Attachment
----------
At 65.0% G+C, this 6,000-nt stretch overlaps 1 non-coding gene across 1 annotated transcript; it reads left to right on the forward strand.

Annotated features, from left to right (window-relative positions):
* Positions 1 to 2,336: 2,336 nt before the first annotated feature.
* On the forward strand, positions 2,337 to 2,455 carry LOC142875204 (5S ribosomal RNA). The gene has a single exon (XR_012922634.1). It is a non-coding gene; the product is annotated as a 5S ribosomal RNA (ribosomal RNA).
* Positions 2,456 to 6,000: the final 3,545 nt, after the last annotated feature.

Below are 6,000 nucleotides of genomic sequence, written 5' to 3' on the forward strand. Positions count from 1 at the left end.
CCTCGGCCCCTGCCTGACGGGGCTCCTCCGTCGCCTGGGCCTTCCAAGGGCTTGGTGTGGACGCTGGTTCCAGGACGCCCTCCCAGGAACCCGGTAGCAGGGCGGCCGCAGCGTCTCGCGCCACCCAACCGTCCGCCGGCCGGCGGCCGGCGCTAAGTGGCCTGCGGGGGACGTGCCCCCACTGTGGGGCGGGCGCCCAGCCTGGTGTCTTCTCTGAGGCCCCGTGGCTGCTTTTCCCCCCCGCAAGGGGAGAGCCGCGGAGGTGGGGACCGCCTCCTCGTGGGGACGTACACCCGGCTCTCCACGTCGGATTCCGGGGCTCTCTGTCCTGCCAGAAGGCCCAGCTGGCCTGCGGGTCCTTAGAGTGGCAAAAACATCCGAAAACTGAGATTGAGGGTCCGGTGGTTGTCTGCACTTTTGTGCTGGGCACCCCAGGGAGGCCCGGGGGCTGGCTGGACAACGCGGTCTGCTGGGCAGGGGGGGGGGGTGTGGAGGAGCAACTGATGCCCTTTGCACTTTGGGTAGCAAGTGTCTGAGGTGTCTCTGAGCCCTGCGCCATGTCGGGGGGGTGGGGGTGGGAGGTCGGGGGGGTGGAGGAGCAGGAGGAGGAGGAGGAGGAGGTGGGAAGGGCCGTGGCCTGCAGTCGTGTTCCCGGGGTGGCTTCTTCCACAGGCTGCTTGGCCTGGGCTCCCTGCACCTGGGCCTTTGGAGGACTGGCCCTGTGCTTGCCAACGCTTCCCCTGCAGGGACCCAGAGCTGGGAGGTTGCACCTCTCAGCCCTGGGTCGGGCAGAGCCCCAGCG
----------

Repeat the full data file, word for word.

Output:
At 65.0% G+C, this 6,000-nt stretch overlaps 1 non-coding gene across 1 annotated transcript; it reads left to right on the forward strand.

Annotated features, from left to right (window-relative positions):
* Positions 1 to 2,336: 2,336 nt before the first annotated feature.
* On the forward strand, positions 2,337 to 2,455 carry LOC142875204 (5S ribosomal RNA). The gene has a single exon (XR_012922634.1). It is a non-coding gene; the product is annotated as a 5S ribosomal RNA (ribosomal RNA).
* Positions 2,456 to 6,000: the final 3,545 nt, after the last annotated feature.

Below are 6,000 nucleotides of genomic sequence, written 5' to 3' on the forward strand. Positions count from 1 at the left end.
CCTCGGCCCCTGCCTGACGGGGCTCCTCCGTCGCCTGGGCCTTCCAAGGGCTTGGTGTGGACGCTGGTTCCAGGACGCCCTCCCAGGAACCCGGTAGCAGGGCGGCCGCAGCGTCTCGCGCCACCCAACCGTCCGCCGGCCGGCGGCCGGCGCTAAGTGGCCTGCGGGGGACGTGCCCCCACTGTGGGGCGGGCGCCCAGCCTGGTGTCTTCTCTGAGGCCCCGTGGCTGCTTTTCCCCCCCGCAAGGGGAGAGCCGCGGAGGTGGGGACCGCCTCCTCGTGGGGACGTACACCCGGCTCTCCACGTCGGATTCCGGGGCTCTCTGTCCTGCCAGAAGGCCCAGCTGGCCTGCGGGTCCTTAGAGTGGCAAAAACATCCGAAAACTGAGATTGAGGGTCCGGTGGTTGTCTGCACTTTTGTGCTGGGCACCCCAGGGAGGCCCGGGGGCTGGCTGGACAACGCGGTCTGCTGGGCAGGGGGGGGGGGTGTGGAGGAGCAACTGATGCCCTTTGCACTTTGGGTAGCAAGTGTCTGAGGTGTCTCTGAGCCCTGCGCCATGTCGGGGGGGTGGGGGTGGGAGGTCGGGGGGGTGGAGGAGCAGGAGGAGGAGGAGGAGGAGGTGGGAAGGGCCGTGGCCTGCAGTCGTGTTCCCGGGGTGGCTTCTTCCACAGGCTGCTTGGCCTGGGCTCCCTGCACCTGGGCCTTTGGAGGACTGGCCCTGTGCTTGCCAACGCTTCCCCTGCAGGGACCCAGAGCTGGGAGGTTGCACCTCTCAGCCCTGGGTCGGGCAGAGCCCCAGCG